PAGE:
From side effects to the birth control method that’s right for you, your birth control is a significant decision. Let’s take a look at how each birth control works, how long does birth control take to kin in, and to understand when it offers full protection from pregnancy.

Hormonal Birth Control Options

Hormonal birth control choices work on several levels. They thicken the cervical mucus to prevent sperm from making it through the uterus, prevent eggs from releasing into the ovaries for fertilization, and thin the uterine lining to prevent implantation if the previous actions aren’t successful. This requires a period of time to adjust your hormones before you’ve got coverage against pregnancy.

Birth Control Pills

Combination pills will protect you from day one if you begin taking them during first five day of your period. This doesn’t mean that your period has started, but the first day of your cycle. If you start at any other point in your cycle use a backup method.

Progestin-only oral contraceptives (the minipill) are effective two days after you start the pill. However, if you miss one, you’ll need to use a backup form of birth control for another two days. It works more quickly, but there’s no room for error.

The Vaginal Ring and The Birth Control Patch

Vaginal rings, such as the Nuvaring, provides the same type of protection that birth control pills do. If you put it in on during the first five days of your menstrual cycle, you’re protected from day one. If you start at any other point in your cycle, use a backup method of birth control.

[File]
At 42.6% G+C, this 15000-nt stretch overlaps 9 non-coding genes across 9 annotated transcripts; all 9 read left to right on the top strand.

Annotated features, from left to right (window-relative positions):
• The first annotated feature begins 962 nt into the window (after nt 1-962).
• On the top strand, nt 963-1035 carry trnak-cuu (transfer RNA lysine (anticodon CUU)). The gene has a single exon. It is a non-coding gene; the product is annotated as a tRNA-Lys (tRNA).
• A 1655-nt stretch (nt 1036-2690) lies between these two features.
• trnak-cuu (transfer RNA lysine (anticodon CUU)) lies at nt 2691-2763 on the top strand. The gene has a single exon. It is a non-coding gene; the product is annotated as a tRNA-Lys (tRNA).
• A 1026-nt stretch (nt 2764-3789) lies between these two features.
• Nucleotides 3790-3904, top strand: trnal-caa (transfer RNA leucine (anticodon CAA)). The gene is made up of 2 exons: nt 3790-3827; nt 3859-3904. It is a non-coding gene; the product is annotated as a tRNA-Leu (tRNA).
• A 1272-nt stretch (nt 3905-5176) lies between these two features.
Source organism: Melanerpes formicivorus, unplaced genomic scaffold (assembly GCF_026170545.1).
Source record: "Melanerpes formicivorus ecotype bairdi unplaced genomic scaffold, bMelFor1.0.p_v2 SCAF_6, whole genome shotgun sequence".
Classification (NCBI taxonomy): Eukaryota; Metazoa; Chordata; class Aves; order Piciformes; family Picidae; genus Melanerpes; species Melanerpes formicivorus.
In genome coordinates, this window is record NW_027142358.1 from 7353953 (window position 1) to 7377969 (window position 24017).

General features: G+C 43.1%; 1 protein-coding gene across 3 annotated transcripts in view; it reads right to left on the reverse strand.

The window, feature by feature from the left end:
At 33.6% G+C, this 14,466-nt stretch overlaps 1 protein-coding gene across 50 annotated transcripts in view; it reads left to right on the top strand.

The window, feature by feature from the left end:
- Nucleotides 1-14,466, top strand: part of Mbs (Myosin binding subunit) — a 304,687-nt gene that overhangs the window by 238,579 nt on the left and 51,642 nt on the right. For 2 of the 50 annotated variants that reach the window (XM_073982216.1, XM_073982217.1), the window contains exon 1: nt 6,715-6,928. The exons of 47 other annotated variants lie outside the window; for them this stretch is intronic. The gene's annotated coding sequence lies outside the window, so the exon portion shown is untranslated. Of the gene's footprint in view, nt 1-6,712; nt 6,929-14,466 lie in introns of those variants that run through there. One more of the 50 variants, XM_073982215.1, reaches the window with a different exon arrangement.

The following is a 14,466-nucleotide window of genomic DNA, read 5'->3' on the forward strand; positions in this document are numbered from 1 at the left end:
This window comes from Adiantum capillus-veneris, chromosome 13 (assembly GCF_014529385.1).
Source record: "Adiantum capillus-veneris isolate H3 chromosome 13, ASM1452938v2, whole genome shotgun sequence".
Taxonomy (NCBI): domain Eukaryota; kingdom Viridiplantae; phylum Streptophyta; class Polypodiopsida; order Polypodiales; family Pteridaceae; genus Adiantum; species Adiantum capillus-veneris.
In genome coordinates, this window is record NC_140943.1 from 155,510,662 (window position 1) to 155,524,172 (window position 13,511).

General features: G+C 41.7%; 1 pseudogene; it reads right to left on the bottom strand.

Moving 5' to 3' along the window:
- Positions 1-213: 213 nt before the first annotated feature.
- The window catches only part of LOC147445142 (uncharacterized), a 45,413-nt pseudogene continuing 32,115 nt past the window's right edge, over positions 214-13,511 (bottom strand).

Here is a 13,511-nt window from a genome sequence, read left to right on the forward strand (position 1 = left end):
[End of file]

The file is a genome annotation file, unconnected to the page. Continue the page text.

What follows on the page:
Patches also work similarly to the Nuvaring and the Pill. You can time it to start during the first day of your cycle, or if you wait longer, you’ll need to use other methods.

Birth Control Injections

Injections like the Depo-Provera are effective within 24 hours if you receive the injection any time during the first five days of your menstrual cycle. Any time after that and, like the rest, you’ll have to wait at least seven days for full protection against pregnancy.

Intrauterine Devices

These long term birth control methods work by inserting a small device into the uterus. A copper IUD works by causing sperm to avoid the copper — thus avoiding the birth canal. Hormonal IUDs, such as Mirena, work by also thickening cervical mucus to prevent sperm from accessing the uterus and preventing the release of eggs with Progestin.

Copper is immediately effective no matter when you insert it, but hormonal IUDs must be inserted during the first week of your menstrual cycle to be effective. If not, wait for up to seven days or use back up methods of birth control.

Barrier Methods

Barrier methods — such as condoms, female condoms, cervical caps, or diaphragms — are effective immediately as long as you use them correctly. These prevent sperm from accessing the uterus for fertilization. Some also use secondary methods such as spermicide to kill sperm before it can reach an egg. These are often the backup methods we require while waiting for hormonal birth control to take full effect.

Sterilization Procedures

Tubal ligation and tubal occlusion are two common surgical sterilization methods. Tubal ligation will require a one week waiting period just to be on the safe side, but tubal occlusion isn’t effective immediately. Unlike a ligation, which cuts your fallopian tubes, an occlusion works through a micro-insert in the fallopian tubes to encourage your body to close them naturally. You’ll need to wait at least three months.